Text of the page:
Chaudhry’s personal life changed, too, cementing his lifelong affection for the town and WSU. His wife, Charla (Carolus) ’85, was “a local girl, so Pullman has become a home. Even though her parents are now gone, for her and for me this is home.” The couple have two sons and a daughter.
After a short stint teaching at Montana State University, Chaudhry applied to the State Department’s Foreign Agricultural Service where he was hired and assigned to Poland in 1992. He helped form a ministry of agriculture and extension centers to bring resources from universities and other sources to the Polish farmers.
“It was right at the time of transition from the old communist ways to a free market economy. As an agricultural attaché, a big part of my job was to help the Polish agricultural sector to transition from the old ways of collectivized farming to a free market agricultural system,” says Chaudhry, who during that time met President Bill Clinton, Vice President Al Gore, and former President George H. W. Bush.
He next moved to the U.S. embassy in Russia to serve as a counselor for agricultural affairs. The economy there collapsed in 1998. Chaudhry helped establish an assistance program from the United States to export commodities to the former Soviet Union and other Eastern European countries, bringing business to the ports, railroads, and processing, and sending proceeds to a pension fund for the elderly.
After Russia, he spent several years overseeing U.S. trade relations with five countries in the Middle East from the U.S. embassy in Cairo, then in Washington, D.C. at the Foreign Agricultural Service. In 2008 he was appointed U.S. ambassador to Moldova.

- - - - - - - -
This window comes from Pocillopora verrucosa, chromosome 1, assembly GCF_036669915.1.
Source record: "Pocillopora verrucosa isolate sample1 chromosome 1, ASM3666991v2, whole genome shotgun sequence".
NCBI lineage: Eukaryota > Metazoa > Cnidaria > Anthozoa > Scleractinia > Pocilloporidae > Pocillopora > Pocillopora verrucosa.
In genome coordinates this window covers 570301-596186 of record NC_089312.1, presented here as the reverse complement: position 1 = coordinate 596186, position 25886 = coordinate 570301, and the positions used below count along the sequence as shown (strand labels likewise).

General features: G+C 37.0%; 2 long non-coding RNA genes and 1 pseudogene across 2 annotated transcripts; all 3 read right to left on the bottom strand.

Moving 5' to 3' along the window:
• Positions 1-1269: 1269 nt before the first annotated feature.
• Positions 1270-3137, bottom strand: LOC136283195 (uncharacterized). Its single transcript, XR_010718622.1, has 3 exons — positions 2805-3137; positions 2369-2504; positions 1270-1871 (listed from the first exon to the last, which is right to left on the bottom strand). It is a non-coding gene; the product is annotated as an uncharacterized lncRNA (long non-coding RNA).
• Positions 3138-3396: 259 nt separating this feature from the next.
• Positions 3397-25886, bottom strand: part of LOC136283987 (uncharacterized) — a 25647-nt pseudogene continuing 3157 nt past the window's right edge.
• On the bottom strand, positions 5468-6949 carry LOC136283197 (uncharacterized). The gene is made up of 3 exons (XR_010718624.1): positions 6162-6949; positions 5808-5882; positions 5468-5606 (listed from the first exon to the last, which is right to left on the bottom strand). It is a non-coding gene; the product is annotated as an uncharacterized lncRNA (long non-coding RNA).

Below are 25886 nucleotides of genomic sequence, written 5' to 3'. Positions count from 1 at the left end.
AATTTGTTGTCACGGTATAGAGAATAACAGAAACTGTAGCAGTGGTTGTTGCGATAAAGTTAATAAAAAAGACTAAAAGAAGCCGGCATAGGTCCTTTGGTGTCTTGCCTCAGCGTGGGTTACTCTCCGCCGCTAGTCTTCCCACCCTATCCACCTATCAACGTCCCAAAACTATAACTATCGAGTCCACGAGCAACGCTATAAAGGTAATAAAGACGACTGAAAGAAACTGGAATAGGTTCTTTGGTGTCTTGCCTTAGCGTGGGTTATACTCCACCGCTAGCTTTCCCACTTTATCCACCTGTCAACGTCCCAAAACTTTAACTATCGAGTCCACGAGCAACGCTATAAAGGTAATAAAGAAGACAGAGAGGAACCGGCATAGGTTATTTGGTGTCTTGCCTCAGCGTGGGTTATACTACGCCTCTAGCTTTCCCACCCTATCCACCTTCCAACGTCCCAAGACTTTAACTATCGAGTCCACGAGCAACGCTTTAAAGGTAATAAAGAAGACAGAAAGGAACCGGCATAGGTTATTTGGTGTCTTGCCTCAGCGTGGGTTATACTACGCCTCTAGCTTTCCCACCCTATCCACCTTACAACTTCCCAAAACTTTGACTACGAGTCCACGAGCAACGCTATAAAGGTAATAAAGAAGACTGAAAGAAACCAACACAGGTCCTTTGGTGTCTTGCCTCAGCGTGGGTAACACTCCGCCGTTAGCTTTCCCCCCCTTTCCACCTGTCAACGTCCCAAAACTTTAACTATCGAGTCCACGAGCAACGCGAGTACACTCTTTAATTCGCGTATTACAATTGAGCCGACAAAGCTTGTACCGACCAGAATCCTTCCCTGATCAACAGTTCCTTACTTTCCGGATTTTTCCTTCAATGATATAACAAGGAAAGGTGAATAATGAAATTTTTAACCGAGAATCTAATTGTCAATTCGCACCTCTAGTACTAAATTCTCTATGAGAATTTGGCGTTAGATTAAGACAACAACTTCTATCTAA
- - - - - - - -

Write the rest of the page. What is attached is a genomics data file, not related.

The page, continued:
Among its issues with trafficking and economic transformation, Moldova has a separatist area called Transnistria, which complicated the ambassador’s work. Once, he and Senator John McCain were approached by a mother whose son had been imprisoned on trumped-up charges by the separatists.
“It was a very touching moment, and I personally raised the issue with the head of that separatist movement and asked him to be lenient and let this young man leave. Then Senator McCain promised he would come back to the U.S. and do what he can,” says Chaudhry. “For us to be involved as individuals and as representatives of the United States in protecting an individual’s rights, those are special moments.” Chaudhry later received an email from that young man thanking him for the help that led to his release.
Currently, Chaudhry is the foreign policy advisor to the chief of U.S. Naval Operations. He works with officers in their engagement with other countries on such issues as maritime access for trade. Chaudhry says he is learning a great deal about the Department of Defense and how foreign policy and national security interact.
Looking back, Chaudhry is still amazed at how full his life has become.
“To start from that village, where there was no electricity, no running water, sitting on the ground under the tree, it seems unbelievable that I would make it to the U.S.,” he says, “let alone come to a great institution like Washington State that prepared me to go into the Foreign Service and become a United States ambassador.”